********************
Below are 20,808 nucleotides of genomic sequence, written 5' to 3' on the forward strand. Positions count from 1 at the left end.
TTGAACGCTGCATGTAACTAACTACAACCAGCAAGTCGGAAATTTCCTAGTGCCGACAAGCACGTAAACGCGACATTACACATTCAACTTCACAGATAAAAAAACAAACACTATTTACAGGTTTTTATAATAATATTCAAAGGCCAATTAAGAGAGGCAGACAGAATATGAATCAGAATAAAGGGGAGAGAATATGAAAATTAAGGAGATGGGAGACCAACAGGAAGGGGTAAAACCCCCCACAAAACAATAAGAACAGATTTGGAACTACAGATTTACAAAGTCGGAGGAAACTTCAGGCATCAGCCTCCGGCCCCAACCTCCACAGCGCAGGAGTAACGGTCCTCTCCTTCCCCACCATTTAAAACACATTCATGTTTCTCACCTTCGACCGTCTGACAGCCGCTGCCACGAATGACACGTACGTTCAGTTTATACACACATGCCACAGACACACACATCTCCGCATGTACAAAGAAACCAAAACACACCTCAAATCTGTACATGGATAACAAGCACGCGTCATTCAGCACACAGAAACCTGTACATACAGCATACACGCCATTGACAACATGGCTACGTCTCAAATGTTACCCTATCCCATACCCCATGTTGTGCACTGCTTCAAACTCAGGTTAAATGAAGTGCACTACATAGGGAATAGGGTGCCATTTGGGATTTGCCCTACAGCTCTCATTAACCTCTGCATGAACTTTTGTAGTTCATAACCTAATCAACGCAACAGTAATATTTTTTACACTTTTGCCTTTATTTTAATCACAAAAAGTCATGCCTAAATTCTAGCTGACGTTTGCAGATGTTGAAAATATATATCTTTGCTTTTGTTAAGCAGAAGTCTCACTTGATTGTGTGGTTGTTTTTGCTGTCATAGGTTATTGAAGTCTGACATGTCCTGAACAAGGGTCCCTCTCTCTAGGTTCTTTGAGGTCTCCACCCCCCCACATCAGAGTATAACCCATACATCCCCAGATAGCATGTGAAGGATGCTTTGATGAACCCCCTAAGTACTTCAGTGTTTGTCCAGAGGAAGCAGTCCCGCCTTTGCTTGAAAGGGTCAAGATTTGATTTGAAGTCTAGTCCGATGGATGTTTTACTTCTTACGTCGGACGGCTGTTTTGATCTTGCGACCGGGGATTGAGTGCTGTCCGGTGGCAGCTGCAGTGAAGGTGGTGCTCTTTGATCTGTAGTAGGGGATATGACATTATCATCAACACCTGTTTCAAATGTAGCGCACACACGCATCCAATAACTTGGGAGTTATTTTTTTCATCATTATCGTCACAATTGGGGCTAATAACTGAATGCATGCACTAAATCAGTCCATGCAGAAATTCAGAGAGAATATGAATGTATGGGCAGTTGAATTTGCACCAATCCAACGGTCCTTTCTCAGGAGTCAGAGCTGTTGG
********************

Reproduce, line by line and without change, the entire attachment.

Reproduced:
Below are 20,808 nucleotides of genomic sequence, written 5' to 3' on the forward strand. Positions count from 1 at the left end.
TTGAACGCTGCATGTAACTAACTACAACCAGCAAGTCGGAAATTTCCTAGTGCCGACAAGCACGTAAACGCGACATTACACATTCAACTTCACAGATAAAAAAACAAACACTATTTACAGGTTTTTATAATAATATTCAAAGGCCAATTAAGAGAGGCAGACAGAATATGAATCAGAATAAAGGGGAGAGAATATGAAAATTAAGGAGATGGGAGACCAACAGGAAGGGGTAAAACCCCCCACAAAACAATAAGAACAGATTTGGAACTACAGATTTACAAAGTCGGAGGAAACTTCAGGCATCAGCCTCCGGCCCCAACCTCCACAGCGCAGGAGTAACGGTCCTCTCCTTCCCCACCATTTAAAACACATTCATGTTTCTCACCTTCGACCGTCTGACAGCCGCTGCCACGAATGACACGTACGTTCAGTTTATACACACATGCCACAGACACACACATCTCCGCATGTACAAAGAAACCAAAACACACCTCAAATCTGTACATGGATAACAAGCACGCGTCATTCAGCACACAGAAACCTGTACATACAGCATACACGCCATTGACAACATGGCTACGTCTCAAATGTTACCCTATCCCATACCCCATGTTGTGCACTGCTTCAAACTCAGGTTAAATGAAGTGCACTACATAGGGAATAGGGTGCCATTTGGGATTTGCCCTACAGCTCTCATTAACCTCTGCATGAACTTTTGTAGTTCATAACCTAATCAACGCAACAGTAATATTTTTTACACTTTTGCCTTTATTTTAATCACAAAAAGTCATGCCTAAATTCTAGCTGACGTTTGCAGATGTTGAAAATATATATCTTTGCTTTTGTTAAGCAGAAGTCTCACTTGATTGTGTGGTTGTTTTTGCTGTCATAGGTTATTGAAGTCTGACATGTCCTGAACAAGGGTCCCTCTCTCTAGGTTCTTTGAGGTCTCCACCCCCCCACATCAGAGTATAACCCATACATCCCCAGATAGCATGTGAAGGATGCTTTGATGAACCCCCTAAGTACTTCAGTGTTTGTCCAGAGGAAGCAGTCCCGCCTTTGCTTGAAAGGGTCAAGATTTGATTTGAAGTCTAGTCCGATGGATGTTTTACTTCTTACGTCGGACGGCTGTTTTGATCTTGCGACCGGGGATTGAGTGCTGTCCGGTGGCAGCTGCAGTGAAGGTGGTGCTCTTTGATCTGTAGTAGGGGATATGACATTATCATCAACACCTGTTTCAAATGTAGCGCACACACGCATCCAATAACTTGGGAGTTATTTTTTTCATCATTATCGTCACAATTGGGGCTAATAACTGAATGCATGCACTAAATCAGTCCATGCAGAAATTCAGAGAGAATATGAATGTATGGGCAGTTGAATTTGCACCAATCCAACGGTCCTTTCTCAGGAGTCAGAGCTGTTGG